Not long ago, I sold a listing in Cambrian that got 12 offers. Of those, 8 had no contingencies of any kind (no loan, appraisal, or inspection contingencies). One was at list price and the rest were over list – with several of them sky high over list price.  I’m finding this to be pretty typical. If you want to buy a house, condo, or townhouse in Santa Clara County and it’s in the lower price points (say, under $2.5 million), and the home is getting offers in under 12 days or so,  it’s probably going to sell with multiple offers and without any contingencies.

I can not advise my clients to give up their rights and contingencies, because I know that means they may be putting their 3% initial deposit at risk. But also, I know that if there are a few offers, at least some, if not most, will have no contingencies – and that’s what the sellers want to accept.  Sellers usually have pre-sale inspections, so that part isn’t so awful.  What about the loan and appraisal contingencies? If the buyer has 30% down,  a home falling a little short on the appraisal value won’t be a problem.  Loan? Some buyers “double app” the loan – applying with 2 banks at once so that if one falls through, the other is a backup.

To summarize, the major challenges for renters or relocating folks who want to buy a Silicon Valley home are the steep pricing, saving or pulling together cash in hand, and compromises with commute length, home size & condition and home or neighborhood quality. Many of my relocating clients tell me that here they pay twice as much as wherever they’ve moved from, and they get half as much house.

Silicon Valley home buying decisions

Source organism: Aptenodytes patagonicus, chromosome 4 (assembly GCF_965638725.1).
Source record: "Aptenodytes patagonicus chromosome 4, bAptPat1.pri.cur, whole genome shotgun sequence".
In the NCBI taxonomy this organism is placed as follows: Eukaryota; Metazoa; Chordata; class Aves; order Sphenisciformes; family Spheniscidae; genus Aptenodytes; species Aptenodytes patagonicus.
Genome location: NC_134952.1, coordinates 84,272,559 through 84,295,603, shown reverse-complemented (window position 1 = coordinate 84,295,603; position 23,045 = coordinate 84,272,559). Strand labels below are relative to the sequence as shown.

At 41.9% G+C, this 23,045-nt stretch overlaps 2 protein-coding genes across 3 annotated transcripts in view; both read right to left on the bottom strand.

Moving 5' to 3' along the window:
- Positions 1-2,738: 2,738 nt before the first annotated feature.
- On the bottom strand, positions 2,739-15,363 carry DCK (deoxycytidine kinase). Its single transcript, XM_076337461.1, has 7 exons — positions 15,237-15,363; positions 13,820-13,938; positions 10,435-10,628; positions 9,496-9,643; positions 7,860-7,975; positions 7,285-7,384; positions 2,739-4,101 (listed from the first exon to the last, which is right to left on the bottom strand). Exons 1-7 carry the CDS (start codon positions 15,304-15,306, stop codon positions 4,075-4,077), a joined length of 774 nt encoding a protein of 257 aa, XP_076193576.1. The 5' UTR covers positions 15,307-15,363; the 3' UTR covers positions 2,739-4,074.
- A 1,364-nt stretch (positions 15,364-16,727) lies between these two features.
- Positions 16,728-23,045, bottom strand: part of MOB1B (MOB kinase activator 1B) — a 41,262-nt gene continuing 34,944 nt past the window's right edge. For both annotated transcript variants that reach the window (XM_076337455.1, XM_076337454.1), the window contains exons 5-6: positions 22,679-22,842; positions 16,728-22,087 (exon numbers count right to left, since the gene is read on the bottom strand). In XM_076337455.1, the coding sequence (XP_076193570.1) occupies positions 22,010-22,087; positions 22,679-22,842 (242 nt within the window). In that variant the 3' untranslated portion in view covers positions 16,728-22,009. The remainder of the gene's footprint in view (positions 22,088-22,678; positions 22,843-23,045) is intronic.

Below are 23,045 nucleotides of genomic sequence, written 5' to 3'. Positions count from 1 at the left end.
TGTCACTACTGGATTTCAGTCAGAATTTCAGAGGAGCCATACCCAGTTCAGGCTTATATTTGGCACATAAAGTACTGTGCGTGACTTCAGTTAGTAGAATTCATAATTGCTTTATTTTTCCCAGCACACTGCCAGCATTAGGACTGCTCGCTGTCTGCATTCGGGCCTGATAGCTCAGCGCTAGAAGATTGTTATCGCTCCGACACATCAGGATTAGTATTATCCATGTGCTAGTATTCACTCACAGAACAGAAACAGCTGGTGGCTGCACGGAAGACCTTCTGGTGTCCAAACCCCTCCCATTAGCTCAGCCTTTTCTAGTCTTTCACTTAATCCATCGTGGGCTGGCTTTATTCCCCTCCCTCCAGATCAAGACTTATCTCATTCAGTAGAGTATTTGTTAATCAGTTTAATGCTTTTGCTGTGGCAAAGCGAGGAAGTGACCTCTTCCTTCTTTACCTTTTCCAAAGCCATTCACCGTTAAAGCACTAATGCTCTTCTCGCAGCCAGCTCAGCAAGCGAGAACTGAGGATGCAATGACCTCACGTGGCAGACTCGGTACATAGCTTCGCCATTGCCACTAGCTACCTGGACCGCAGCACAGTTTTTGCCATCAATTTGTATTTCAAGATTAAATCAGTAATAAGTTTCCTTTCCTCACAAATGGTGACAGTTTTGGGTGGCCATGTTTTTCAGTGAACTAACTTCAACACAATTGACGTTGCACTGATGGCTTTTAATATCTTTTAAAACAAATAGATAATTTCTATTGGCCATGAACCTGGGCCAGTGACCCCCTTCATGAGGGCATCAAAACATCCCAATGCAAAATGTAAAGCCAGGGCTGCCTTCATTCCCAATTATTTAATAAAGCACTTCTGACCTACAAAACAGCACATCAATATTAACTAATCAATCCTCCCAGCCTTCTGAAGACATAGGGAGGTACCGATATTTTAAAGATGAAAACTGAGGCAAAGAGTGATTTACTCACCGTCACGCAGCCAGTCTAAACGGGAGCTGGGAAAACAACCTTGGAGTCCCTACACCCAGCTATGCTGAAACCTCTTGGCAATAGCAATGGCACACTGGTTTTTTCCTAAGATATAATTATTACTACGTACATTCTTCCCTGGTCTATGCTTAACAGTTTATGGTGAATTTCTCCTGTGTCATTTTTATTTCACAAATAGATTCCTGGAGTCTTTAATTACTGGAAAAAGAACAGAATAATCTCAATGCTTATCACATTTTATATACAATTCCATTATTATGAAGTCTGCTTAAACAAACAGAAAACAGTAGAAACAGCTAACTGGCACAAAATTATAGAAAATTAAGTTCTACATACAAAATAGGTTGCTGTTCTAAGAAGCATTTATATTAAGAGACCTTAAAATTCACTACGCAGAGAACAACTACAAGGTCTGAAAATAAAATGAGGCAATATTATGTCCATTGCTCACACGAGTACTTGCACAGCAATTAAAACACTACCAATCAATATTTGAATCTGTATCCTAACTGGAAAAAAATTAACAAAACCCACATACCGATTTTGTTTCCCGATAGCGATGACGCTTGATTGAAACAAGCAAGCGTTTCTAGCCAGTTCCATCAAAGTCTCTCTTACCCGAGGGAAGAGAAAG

If you want to buy a Silicon Valley home, the major decisions have to do with these items:

  • budget (what you can spend vs what you choose to spend)
  • commute toleration (many people want a short commute, but cannot afford it)
  • home size (square footage, lot size, home type – house vs TH or condo) & quality (fixer? remodeled? partially updated?)
  • how good do the schools have to be (for resale value, if nothing else)
  • does the home need to be in walking distance to a café, restaurant or?
  • does the house need to have (fill in the blank – a 2nd bathroom, air conditioning, formal dining room)?
  • can the house not have (fill in the blank – a pool, a zero lot line, a seller who died there, a north facing front door)?
  • financing decisions also, such as which lender to work with, what loan program to choose, whether or not to pay points to buy down the interest rate
  • how to find and choose a good buyers’ agent

There is an infinite list of smaller challenges and decisions before you buy (will you wire in or bring a check for your earnest money deposit if your offer is accepted? how fast will you promise to get it to the title company?), while debating whether or not to write an offer, and even when in escrow and post-closing (say, how to handle the drywood or subterranean termites).